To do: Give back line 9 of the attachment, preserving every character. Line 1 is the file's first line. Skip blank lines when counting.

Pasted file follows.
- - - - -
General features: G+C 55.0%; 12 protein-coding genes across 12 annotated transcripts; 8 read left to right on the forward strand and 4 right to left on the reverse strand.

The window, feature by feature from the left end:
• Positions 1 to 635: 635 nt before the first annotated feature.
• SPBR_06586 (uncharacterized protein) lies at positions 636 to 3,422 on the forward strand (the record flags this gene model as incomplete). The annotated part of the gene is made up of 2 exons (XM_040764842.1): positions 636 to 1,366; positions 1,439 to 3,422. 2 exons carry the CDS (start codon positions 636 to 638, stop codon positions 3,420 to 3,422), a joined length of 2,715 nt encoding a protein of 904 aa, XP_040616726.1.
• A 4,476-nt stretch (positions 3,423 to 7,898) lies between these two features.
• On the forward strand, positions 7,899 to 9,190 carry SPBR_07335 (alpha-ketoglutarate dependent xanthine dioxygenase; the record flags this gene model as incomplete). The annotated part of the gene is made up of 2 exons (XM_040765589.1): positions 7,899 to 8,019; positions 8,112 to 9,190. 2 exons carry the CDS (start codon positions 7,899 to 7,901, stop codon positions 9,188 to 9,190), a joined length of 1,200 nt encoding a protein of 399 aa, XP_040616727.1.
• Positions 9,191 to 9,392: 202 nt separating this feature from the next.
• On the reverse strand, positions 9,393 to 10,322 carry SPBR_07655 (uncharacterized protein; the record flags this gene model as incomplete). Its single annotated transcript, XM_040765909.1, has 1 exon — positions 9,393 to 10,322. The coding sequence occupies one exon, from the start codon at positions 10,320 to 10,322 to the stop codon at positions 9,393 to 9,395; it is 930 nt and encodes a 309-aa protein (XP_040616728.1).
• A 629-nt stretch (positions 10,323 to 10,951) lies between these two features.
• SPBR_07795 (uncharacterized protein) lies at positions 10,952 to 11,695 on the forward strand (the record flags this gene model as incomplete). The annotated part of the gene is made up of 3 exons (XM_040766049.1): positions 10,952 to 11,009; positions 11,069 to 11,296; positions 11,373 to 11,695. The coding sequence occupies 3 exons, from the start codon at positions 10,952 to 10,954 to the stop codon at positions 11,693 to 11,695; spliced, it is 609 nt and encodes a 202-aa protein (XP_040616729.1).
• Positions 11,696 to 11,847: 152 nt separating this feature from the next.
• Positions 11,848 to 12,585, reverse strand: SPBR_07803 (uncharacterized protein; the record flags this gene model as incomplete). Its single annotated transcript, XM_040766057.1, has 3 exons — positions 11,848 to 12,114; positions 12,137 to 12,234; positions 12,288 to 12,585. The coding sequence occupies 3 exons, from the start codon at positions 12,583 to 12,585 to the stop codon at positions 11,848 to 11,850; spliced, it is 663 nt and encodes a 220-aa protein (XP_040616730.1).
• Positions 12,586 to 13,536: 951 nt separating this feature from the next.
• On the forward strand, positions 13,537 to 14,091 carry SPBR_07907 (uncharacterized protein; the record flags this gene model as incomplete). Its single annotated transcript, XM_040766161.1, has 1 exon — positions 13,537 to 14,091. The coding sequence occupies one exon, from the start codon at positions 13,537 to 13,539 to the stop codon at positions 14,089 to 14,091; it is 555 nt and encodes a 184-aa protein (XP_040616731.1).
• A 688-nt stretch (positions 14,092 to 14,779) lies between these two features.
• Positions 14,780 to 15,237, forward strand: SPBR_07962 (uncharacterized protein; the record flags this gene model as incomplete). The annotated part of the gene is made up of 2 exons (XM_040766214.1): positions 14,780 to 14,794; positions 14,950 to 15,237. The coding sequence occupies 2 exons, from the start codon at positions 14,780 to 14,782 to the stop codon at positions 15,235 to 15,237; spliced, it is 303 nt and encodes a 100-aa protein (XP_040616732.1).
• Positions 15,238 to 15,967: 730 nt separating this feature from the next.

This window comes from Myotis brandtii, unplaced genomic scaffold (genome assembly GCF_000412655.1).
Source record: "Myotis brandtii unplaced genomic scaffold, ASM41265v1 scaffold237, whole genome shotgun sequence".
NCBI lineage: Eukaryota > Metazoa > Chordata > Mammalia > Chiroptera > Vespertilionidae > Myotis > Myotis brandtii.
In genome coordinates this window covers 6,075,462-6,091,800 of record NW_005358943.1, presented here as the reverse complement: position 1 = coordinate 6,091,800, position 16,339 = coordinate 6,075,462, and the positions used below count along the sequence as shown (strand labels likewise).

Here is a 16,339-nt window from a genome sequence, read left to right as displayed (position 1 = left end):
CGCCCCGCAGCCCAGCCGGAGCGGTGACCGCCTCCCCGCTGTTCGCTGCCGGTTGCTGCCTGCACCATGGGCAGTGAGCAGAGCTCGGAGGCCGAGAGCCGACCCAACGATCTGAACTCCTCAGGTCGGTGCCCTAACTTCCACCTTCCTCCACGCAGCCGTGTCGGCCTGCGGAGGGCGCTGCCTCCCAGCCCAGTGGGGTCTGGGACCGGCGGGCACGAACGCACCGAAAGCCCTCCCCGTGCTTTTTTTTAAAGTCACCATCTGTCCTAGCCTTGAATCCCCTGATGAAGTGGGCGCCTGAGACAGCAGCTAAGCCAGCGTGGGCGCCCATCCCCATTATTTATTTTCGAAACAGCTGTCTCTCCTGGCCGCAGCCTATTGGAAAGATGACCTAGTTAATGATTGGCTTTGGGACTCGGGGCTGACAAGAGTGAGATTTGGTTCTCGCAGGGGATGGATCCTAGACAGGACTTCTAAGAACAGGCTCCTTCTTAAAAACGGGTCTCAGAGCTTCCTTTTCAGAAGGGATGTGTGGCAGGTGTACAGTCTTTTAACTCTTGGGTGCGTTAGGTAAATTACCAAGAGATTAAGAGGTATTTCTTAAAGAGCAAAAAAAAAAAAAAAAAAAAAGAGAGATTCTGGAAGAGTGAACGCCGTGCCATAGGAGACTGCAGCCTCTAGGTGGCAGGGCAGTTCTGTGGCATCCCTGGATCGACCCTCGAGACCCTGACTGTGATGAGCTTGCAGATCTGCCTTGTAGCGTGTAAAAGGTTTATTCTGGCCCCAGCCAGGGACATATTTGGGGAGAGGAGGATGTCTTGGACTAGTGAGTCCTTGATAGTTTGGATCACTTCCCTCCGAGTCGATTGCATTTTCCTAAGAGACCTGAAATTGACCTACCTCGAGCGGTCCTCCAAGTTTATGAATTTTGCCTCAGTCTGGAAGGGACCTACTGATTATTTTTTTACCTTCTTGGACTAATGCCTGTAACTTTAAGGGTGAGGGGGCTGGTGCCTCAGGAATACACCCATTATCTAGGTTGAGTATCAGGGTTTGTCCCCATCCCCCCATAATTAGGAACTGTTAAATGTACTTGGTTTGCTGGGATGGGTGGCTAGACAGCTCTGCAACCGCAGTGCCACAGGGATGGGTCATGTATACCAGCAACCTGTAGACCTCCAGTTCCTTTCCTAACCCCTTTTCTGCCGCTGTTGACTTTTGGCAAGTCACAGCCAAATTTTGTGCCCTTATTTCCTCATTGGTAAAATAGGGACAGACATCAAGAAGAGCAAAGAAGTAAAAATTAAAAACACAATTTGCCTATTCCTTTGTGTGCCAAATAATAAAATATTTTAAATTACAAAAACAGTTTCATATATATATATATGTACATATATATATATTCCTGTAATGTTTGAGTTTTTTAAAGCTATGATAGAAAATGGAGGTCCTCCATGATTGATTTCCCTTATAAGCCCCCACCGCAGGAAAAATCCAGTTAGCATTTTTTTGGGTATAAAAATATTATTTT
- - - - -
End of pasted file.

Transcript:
• A 629-nt stretch (positions 10,323 to 10,951) lies between these two features.